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Without branching? Does that mean the function would perform exactly the same sequence of primitive operations on any argument? Or are you allowed to do things like "read the value n and then move to the nth element..."? In the former case it's pretty obviously impossible, in the latter case it's just tedious. Or do you mean something else? –  Beta Oct 30 '09 at 18:25
I mean conditionals and the resulting jump instructions. "Moving to the value n" may fall in that category depending on what you mean. If you mean call the function pointer that's indexed by n in an array, that counts as branching. If you mean read n from somewhere then use it to index an array, that doesn't require any branching. Basically no instances of, "if this is true go this way or else go this way" (notice that loop conditionals count by this definition). –  Joseph Garvin Oct 31 '09 at 7:44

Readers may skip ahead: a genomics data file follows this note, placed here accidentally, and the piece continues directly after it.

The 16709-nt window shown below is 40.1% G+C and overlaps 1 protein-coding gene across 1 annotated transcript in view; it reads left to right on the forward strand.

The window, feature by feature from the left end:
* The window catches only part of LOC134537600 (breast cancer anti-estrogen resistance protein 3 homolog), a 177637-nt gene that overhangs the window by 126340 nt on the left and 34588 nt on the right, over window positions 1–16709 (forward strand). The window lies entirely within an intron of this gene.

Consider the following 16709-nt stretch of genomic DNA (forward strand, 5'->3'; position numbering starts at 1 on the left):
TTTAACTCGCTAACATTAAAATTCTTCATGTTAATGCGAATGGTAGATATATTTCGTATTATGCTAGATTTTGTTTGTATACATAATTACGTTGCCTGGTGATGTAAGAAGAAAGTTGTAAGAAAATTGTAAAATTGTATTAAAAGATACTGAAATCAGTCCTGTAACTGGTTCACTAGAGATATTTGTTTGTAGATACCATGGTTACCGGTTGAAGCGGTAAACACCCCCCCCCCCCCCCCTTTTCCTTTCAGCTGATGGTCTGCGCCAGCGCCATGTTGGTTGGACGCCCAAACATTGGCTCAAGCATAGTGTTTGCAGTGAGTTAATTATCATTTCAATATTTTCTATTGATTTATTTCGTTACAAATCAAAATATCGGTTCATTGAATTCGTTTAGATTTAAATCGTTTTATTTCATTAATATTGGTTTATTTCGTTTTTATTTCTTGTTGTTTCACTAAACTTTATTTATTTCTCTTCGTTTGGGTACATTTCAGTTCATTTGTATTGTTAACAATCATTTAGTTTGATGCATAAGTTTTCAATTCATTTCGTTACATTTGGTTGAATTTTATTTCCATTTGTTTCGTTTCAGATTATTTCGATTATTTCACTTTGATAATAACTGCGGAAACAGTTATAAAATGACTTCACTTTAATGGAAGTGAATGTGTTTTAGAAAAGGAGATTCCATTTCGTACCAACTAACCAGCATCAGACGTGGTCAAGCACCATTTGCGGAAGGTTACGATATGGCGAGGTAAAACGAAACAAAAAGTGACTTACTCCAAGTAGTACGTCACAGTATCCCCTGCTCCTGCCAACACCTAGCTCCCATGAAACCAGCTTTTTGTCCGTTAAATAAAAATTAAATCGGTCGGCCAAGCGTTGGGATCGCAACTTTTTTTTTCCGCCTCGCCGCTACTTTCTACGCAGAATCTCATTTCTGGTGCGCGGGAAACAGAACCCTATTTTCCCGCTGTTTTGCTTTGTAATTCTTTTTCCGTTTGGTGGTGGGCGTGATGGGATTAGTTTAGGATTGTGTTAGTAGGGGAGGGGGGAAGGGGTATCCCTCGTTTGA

I must not be understanding the problem, because it looks like direct array indexing would work. J = A[I] If you're meaning to do it over a whole array rather than just a single number, you could unroll the loop or use Duff's device to reduce branching cost. –  Mike Dunlavey Oct 31 '09 at 17:08
"Technically, I could write a big switch/case function but obviously I'm interested in a function that will follow the pattern for arbitrary sizes." –  Joseph Garvin Oct 31 '09 at 18:10

7 Answers 7

Transform: 0, 1, 2, 3, 4, 5, 6, 7, 8, 9 to: 0, 2, 4, 6, 8, 9, 7, 5, 3, 1 (ascending even followed by descending odd).